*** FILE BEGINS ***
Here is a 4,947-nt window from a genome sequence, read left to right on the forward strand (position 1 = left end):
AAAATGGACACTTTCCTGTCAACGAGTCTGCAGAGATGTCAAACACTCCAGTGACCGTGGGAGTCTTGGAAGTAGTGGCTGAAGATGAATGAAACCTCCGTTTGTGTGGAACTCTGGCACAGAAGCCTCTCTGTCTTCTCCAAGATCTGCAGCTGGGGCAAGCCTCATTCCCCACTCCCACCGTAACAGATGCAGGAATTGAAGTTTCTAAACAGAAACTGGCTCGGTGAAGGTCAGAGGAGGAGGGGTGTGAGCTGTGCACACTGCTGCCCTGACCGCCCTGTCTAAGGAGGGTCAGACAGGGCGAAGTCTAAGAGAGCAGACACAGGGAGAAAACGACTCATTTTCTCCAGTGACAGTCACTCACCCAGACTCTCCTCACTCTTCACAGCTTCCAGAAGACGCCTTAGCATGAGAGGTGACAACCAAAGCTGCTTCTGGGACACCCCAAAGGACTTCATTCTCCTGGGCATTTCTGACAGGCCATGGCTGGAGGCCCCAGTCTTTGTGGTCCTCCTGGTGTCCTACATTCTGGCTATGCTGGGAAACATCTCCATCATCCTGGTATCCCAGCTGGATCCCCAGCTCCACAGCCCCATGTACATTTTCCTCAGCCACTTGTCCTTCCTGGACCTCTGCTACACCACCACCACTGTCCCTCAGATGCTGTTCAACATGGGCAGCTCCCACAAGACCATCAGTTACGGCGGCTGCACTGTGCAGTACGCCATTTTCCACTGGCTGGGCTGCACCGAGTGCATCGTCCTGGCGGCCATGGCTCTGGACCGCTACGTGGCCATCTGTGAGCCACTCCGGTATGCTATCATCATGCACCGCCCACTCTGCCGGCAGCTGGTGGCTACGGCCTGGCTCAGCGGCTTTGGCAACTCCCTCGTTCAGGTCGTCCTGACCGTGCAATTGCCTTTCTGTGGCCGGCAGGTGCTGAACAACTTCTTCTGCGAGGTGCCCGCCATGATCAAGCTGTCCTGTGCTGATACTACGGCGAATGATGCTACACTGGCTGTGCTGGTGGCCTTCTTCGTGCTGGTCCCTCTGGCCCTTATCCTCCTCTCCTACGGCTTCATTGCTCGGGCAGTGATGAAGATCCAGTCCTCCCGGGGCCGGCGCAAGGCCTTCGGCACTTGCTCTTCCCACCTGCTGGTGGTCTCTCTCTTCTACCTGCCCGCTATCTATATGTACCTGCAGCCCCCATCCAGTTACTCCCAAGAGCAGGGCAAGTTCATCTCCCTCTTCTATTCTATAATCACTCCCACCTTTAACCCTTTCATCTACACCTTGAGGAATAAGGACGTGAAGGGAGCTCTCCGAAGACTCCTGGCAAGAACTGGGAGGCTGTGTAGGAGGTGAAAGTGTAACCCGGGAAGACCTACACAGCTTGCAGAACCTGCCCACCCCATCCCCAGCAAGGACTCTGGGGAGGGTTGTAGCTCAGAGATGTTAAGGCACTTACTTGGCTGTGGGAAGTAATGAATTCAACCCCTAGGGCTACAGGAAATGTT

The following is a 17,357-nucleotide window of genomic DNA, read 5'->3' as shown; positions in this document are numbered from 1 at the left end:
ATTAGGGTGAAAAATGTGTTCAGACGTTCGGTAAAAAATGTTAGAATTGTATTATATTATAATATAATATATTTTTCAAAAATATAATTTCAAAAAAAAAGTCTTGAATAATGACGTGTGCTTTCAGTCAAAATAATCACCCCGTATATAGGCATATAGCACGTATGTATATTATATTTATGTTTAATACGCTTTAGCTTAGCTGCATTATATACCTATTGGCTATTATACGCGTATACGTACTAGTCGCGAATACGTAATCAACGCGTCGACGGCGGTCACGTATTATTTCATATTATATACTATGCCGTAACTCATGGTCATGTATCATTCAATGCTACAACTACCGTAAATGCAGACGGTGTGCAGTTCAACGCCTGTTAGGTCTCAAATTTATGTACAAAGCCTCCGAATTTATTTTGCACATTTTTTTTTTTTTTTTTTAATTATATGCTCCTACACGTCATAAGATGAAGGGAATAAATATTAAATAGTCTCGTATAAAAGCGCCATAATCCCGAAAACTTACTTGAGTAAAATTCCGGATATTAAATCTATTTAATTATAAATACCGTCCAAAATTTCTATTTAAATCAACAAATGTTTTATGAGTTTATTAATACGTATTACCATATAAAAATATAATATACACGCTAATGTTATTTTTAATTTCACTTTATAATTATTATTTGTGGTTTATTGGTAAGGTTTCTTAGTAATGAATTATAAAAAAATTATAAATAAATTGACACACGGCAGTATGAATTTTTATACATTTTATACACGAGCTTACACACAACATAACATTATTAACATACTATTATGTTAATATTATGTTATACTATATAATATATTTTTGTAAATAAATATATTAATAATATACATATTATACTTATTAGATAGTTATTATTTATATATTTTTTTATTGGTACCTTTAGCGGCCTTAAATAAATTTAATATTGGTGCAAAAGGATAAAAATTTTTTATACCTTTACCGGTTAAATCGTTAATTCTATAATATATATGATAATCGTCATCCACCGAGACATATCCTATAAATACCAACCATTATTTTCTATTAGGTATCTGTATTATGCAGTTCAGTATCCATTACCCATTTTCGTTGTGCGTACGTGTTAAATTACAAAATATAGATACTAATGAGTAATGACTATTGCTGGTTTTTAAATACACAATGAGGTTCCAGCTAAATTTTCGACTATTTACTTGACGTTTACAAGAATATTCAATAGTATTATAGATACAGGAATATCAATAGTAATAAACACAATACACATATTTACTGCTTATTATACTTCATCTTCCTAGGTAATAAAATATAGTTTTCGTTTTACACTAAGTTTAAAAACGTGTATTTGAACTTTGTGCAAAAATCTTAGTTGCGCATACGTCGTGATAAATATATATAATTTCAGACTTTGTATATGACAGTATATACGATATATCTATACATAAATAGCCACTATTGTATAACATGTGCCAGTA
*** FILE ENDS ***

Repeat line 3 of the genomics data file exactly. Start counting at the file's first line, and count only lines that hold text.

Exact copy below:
The following is a 17,357-nucleotide window of genomic DNA, read 5'->3' as shown; positions in this document are numbered from 1 at the left end: